Right now, at least 11% of adults don’t have health insurance in the U.S — the 13th richest country in the world. A nation that doesn’t take care of its sick is one where every life clearly doesn’t matter.
There is a growing movement of folks who want to transform our capitalist healthcare system into one where everyone receives the same publicly-funded health insurance.
More Democrats than ever are advocating for single payer healthcare as a progressive alternative to President Trump’s failing efforts to repeal the Affordable Care Act — namely, by rolling back Medicaid expansion and providing massive tax cuts to the rich.
It’s no secret that the ins-and-outs of our healthcare system are overwhelming to navigate, and it can be hard to stay engaged in the national dialogue. So, we put together these key points to help break down what you need to know about single payer healthcare from an intersectional feminist perspective:
1. Single payer healthcare is funded by the government with taxpayer money but privately delivered in hospitals and doctor’s offices.
Under single payer, everyone is covered, regardless of age, gender, employment status, residency status or any other factor.
2. In countries with single payer, patients never see a bill.
They choose any doctor they want without worrying if their insurance will cover it. Doctors prescribe treatment to their patients without being concerned whether it’s covered.
While single payer is a new concept to many, it’s hardly a novel idea. Socialists, communists, worker organizations, and academics have been calling for a national health insurance program in the U.S. since the beginning of the 20th century.
Former President Harry Truman’s universal healthcare proposal in 1949 received pushback from both the American Medical Association and employer-based insurance companies that gained popularity after World War II.
However, the loudest opponents to single payer were whites, especially Southerners, who weren’t in favor of public entitlements that benefited Blacks. While Canada and several European countries passed single payer, the U.S. didn’t because of its deeply rooted racism.
3. Single payer doesn’t solve systemic oppression, but it does provide access to healthcare for the historically oppressed communities who need it most.
According to Stephanie Nakajima, Director of Communications at Healthcare-NOW, single payer has helped Canada almost eliminate racial gaps in unmet medical needs.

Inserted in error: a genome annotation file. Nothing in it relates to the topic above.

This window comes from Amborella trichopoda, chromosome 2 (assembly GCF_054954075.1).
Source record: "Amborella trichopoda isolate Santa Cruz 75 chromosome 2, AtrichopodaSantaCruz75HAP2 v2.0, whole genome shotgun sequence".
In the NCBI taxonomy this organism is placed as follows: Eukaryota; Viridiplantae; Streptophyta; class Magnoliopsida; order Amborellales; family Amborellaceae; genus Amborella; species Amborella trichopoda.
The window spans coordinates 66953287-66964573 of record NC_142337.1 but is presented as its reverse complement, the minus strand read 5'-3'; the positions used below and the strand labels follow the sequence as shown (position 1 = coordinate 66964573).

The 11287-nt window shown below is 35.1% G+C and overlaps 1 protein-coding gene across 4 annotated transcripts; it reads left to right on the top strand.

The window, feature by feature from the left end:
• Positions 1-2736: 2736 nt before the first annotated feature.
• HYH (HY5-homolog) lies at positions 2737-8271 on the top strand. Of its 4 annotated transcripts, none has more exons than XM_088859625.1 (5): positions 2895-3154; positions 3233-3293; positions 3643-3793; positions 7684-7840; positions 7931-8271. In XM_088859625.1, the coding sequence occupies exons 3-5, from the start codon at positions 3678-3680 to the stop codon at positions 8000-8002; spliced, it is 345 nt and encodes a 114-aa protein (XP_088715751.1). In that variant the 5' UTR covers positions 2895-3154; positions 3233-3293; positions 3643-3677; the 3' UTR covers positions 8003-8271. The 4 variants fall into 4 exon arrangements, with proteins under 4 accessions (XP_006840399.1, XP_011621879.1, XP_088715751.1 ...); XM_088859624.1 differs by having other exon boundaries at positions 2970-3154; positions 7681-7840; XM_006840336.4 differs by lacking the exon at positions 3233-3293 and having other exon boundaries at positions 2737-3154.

Single payer also ensures that each person has the ability to make their own decisions about their reproductive health. Currently, lacking adequate health insurance forces people to get unwanted abortions or to not have children even if they want them.
4. Abortion, contraception, and prenatal care would all be covered under single payer.
Furthermore, people wouldn’t have to pay higher insurance premiums or be denied coverage because of their ability to give birth.
As an intersectional feminist, I believe single payer aligns better with my values than our current profit-driven healthcare system. It would make accessing healthcare easier for Americans who hold multiple oppressed identities and have barriers to getting care.
I’ve never believed the hype about the U.S. having the best healthcare in the world because of the negative experiences I’ve had while navigating the system as a working-class Black genderqueer person.
There have been times I couldn’t go to the doctor or get medications because I didn’t have health insurance. Nobody should ever have to be in this situation, especially not in a country with so much wealth.
5. It doesn’t “cost too much money.”
Republicans say we can’t afford single payer. In reality, we can’t afford not to have universal healthcare. Nakajima says the U.S. spends 18 percent of our GDP on healthcare while most other “developed countries” spend only about 12 percent.
healthcare is bankrupting our economy, as well as bankrupting individuals who fall into medical debt, including people who have health insurance.